This, by my reckoning, is Reed’s sixth live album and, like all such ventures, offers a snapshot of the artist at a particular moment in time. Well, if this how we’re supposed to regard Lou at the moment then the phrases “treading water” and “marking time”, spring instantly to mind.
It isn’t that this double CD is bad, just rather dull, especially by comparison with the earlier, raucously joyous Rock and Roll Animal (whose title this album consciously echoes). Lou has always been one of the more laconic of performers, but here he sounds, at times, positively narcoleptic.
It must be said that proceedings don’t get off to the most promising of starts, Reed lecturing the audience on why Sweet Jane has a four chord, rather than three chord intro. It wouldn’t have been so bad if he had gone on to offer a rendition of this classic Velvets number but he doesn’t. Instead we get a charming, low-key version of Small Town and a beautifully arranged Tell It To Your Heart, which features a viola break achingly reminiscent of Reed’s long-estranged old sparring partner, John Cale.
This show could certainly have used some of the edginess that Cale still seems able to bring to a live performance. Reed’s vocal delivery has always been – let’s be kind – conversational rather than expressive, but too often the deadpan delivery tends to drain any emotion out of the songs. That’s certainly true for Tell It To Your Heart, where, for all the loveliness of the lyrics, it just doesn’t sound as though Lou actually means them.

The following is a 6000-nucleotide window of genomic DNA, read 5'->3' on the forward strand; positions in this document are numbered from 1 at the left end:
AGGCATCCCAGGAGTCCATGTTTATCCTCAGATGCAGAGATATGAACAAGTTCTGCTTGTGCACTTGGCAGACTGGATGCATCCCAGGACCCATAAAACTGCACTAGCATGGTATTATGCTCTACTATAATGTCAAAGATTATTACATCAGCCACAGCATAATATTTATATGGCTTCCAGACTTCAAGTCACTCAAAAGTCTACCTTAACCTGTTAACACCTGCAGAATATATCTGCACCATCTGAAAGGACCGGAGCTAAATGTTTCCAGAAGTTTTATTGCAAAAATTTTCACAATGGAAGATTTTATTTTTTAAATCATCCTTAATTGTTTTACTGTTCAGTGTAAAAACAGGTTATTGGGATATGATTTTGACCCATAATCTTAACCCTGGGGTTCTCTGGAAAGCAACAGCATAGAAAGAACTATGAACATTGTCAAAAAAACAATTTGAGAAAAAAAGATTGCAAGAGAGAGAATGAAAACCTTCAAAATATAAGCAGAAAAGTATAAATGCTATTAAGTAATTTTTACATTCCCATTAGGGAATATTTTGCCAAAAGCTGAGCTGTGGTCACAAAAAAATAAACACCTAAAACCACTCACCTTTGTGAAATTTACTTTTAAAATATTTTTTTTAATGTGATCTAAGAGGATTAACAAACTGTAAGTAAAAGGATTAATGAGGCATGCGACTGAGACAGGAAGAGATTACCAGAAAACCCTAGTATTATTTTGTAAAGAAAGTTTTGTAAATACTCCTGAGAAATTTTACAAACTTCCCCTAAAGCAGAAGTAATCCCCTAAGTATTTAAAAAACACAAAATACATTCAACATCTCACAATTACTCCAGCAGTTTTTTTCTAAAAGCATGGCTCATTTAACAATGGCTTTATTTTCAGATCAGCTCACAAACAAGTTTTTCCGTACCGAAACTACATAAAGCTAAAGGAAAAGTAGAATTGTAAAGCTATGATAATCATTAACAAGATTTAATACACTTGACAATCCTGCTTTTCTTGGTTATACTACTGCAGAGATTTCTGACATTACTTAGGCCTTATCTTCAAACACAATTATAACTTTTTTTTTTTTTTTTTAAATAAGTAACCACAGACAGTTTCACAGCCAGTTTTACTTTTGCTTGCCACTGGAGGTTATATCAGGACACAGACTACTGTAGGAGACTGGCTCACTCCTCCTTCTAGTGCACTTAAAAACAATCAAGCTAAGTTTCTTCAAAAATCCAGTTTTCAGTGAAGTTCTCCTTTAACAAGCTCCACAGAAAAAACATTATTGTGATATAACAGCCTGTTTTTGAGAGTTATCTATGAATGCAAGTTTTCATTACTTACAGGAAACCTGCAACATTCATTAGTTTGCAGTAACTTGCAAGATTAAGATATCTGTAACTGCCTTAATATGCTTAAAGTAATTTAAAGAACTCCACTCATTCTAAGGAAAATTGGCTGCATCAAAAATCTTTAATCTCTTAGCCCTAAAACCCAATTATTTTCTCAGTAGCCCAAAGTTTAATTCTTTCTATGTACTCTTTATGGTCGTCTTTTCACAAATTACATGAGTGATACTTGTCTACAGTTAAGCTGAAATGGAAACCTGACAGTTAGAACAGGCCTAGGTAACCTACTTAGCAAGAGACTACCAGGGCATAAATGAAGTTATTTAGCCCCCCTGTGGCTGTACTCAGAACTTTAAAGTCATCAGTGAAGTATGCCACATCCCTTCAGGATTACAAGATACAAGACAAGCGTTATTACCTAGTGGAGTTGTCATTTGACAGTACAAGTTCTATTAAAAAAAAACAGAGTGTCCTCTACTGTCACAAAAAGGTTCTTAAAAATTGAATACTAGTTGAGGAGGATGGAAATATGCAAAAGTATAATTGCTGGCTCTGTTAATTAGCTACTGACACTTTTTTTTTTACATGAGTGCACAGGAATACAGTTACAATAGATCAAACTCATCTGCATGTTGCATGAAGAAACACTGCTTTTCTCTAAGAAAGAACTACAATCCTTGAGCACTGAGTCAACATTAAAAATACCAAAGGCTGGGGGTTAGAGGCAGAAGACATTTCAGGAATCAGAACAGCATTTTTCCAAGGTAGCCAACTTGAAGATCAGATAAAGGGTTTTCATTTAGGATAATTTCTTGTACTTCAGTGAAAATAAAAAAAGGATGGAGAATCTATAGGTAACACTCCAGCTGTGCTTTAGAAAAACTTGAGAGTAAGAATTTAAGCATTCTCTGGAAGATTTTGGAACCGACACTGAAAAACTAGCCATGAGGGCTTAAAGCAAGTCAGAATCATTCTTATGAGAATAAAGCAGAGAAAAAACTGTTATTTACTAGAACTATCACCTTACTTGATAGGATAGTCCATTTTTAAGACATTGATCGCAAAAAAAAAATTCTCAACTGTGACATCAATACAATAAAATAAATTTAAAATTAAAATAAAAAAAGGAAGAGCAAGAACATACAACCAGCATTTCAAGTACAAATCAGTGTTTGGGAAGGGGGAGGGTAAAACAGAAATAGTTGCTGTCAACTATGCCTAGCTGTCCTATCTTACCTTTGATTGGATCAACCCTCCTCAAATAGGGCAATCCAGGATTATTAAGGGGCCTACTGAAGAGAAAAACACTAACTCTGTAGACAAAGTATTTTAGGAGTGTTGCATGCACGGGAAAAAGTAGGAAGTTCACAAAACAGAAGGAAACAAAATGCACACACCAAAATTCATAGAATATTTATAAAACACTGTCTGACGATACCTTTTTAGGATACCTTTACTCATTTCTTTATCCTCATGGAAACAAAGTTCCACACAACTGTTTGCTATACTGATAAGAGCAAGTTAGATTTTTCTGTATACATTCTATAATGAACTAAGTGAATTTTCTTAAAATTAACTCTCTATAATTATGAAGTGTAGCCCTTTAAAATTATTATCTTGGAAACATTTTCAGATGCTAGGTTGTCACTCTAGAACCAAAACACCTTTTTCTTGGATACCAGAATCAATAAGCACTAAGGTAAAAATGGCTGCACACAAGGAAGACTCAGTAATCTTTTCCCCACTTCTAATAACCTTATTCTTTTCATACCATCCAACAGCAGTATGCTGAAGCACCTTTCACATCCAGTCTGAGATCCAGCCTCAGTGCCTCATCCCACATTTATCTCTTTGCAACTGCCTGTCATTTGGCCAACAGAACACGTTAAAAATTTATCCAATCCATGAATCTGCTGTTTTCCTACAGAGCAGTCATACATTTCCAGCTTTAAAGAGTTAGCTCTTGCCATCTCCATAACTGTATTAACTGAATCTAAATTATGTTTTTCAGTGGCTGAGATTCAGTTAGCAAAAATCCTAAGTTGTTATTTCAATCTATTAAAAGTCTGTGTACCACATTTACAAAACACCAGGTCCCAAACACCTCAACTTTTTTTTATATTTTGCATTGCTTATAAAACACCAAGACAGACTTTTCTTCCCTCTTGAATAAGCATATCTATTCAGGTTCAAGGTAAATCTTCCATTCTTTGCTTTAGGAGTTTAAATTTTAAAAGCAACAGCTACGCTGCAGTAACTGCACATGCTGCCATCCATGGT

Extended versions of old Velvet Underground tracks, Venus In Furs, All Tomorrow’s Parties and Heroin enliven proceedings, providing not only familiarity but also a welcome touch of menace. A suitably bleary-eyed Sunday Morning is simply gorgeous.
On the down side, How Do You Think It Feels and Revien Cherie (written by Lou’s bass player no less) test the patience and make you wonder why they were included in the live show at the expense of, say, Perfect Day, Satellite of Love, Vicious, or, indeed any track you care to mention from Transformer. Instead we get ten minutes of The Raven which may be fine as an exercise in monotony, comparable, say, to Reed’s Metal Machine Music, but if anything, lacks the musical variety of the earlier work (just joking folks).
Doubtless this will be an essential purchase for anyone who witnessed last year’s world tour. Casual buyers should, however, approach with caution or perhaps divert their funds towards the recently issued Bataclan 72 Velvet Underground live album where, in the company of Cale and Nico, Reed at least sounds as though he means it.